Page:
Conceptualization, S.F. and A.L.; methodology, validation and formal analysis, S.F., A.C., M.R. and A.L.; experimental investigation, S.F., A.C. and M.P.; theoretical and computational calculations and analysis, M.R., C.M. and A.L.; writing—original draft preparation, S.F. and A.L.; writing—review and editing, S.F., A.C., M.R., C.M. and A.L. All authors have read and agreed to the published version of the manuscript.

Funding

This research was funded by UNIVERSITÀ DEGLI STUDI DI PERUGIA (Italy), “Fondo Ricerca di Base, 2018, dell’Università degli Studi di Perugia” (Project Titled: Indagini teoriche e sperimentali sulla reattività di sistemi di interesse astrochimico), ITALIAN MIUR and UNIVERSITÀ DEGLI STUDI DI PERUGIA(Italy), Program “Dipartimenti di Eccellenza 2018-2022”.

Institutional Review Board Statement

Not applicable.

Informed Consent Statement

Not applicable.

Conflicts of Interest

The authors declare no conflict of interest.

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Figure 1. Starting from the electrolytic production of H2 (left side) which is the necessary reagent for the hydrogenation of carbon dioxide, sketch of the A, B and C steps of the process for the production/storage-distribution of methane.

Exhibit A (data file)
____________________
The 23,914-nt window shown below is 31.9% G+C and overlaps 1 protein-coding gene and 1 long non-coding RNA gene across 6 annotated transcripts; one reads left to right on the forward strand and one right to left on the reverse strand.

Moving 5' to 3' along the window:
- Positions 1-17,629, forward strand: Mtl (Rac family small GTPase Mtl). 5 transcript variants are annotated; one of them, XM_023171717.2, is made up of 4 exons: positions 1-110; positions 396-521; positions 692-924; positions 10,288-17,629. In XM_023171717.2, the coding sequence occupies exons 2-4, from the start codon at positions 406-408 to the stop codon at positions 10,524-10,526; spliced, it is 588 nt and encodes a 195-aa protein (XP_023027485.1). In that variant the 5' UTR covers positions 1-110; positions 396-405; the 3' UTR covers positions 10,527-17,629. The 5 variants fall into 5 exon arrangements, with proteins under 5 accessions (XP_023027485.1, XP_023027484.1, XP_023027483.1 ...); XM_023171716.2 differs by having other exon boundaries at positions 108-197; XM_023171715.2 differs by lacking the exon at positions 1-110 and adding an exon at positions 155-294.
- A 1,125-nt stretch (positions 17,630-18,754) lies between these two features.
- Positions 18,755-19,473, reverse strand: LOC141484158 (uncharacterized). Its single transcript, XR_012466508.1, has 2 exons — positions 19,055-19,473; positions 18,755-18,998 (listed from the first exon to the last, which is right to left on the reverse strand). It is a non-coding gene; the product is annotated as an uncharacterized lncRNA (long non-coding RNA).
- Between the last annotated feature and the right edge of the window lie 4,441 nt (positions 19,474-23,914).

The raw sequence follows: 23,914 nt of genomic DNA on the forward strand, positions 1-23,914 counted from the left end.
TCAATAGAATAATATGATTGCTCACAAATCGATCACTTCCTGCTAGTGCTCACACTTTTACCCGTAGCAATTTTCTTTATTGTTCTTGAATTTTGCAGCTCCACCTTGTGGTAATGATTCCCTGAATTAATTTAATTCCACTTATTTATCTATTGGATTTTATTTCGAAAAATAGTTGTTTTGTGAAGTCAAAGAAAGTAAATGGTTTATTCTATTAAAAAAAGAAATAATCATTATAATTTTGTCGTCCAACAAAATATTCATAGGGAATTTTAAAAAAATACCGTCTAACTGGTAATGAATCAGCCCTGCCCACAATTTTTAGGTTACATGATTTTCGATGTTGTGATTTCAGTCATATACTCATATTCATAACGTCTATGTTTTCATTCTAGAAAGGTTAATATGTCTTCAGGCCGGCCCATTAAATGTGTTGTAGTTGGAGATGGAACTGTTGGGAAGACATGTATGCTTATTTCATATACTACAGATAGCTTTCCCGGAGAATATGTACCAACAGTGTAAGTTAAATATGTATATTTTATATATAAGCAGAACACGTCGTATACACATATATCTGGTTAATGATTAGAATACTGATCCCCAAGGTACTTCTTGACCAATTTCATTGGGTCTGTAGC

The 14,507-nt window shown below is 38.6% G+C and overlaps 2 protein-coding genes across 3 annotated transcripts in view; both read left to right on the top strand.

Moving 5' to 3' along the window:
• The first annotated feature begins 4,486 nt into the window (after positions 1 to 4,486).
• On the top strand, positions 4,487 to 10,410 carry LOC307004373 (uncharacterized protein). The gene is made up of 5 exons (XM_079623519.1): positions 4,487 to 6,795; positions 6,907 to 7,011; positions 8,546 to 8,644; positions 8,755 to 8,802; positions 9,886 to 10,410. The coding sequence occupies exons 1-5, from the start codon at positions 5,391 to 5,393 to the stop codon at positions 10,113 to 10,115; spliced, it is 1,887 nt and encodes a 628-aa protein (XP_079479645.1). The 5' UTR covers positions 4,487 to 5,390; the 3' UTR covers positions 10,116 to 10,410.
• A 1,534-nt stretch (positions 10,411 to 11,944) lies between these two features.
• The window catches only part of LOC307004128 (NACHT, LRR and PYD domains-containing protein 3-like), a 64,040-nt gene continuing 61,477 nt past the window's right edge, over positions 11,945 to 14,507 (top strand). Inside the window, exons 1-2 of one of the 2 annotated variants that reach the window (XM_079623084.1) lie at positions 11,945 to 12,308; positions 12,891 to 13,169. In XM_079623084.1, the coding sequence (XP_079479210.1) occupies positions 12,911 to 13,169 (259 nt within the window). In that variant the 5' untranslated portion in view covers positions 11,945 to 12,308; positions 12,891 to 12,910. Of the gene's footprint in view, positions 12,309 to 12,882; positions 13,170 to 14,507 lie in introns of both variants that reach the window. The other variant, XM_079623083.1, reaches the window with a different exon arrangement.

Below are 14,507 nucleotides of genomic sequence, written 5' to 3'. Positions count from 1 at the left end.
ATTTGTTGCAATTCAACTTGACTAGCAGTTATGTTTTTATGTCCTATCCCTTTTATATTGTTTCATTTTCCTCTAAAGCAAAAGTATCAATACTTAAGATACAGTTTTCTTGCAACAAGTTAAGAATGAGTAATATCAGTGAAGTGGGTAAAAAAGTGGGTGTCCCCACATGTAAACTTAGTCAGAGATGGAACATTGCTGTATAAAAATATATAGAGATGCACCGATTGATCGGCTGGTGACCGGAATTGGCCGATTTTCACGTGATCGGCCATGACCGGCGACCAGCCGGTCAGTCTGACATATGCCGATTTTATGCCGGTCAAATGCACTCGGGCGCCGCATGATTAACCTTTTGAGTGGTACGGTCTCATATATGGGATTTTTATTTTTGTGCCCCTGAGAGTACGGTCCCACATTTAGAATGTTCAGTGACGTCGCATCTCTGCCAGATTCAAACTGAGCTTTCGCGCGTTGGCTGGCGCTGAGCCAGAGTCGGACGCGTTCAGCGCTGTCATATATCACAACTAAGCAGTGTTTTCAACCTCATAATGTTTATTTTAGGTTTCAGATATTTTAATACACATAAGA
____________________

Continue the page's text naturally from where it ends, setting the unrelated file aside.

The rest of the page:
Figure 1. Starting from the electrolytic production of H2 (left side) which is the necessary reagent for the hydrogenation of carbon dioxide, sketch of the A, B and C steps of the process for the production/storage-distribution of methane.
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Figure 2. The PROGEO methanation reactor prototype apparatus operating in the DICA laboratory.
Figure 2. The PROGEO methanation reactor prototype apparatus operating in the DICA laboratory.
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Figure 3. CH4 yield of the PROGEO apparatus at different values of the CO2/H2 ratio, plotted as a function of the temperature T. The following CO2/H2 ratios are considered: 1/3 (hazelnut color), 1/4 (violet), 1/5 (blue).
Figure 3. CH4 yield of the PROGEO apparatus at different values of the CO2/H2 ratio, plotted as a function of the temperature T. The following CO2/H2 ratios are considered: 1/3 (hazelnut color), 1/4 (violet), 1/5 (blue).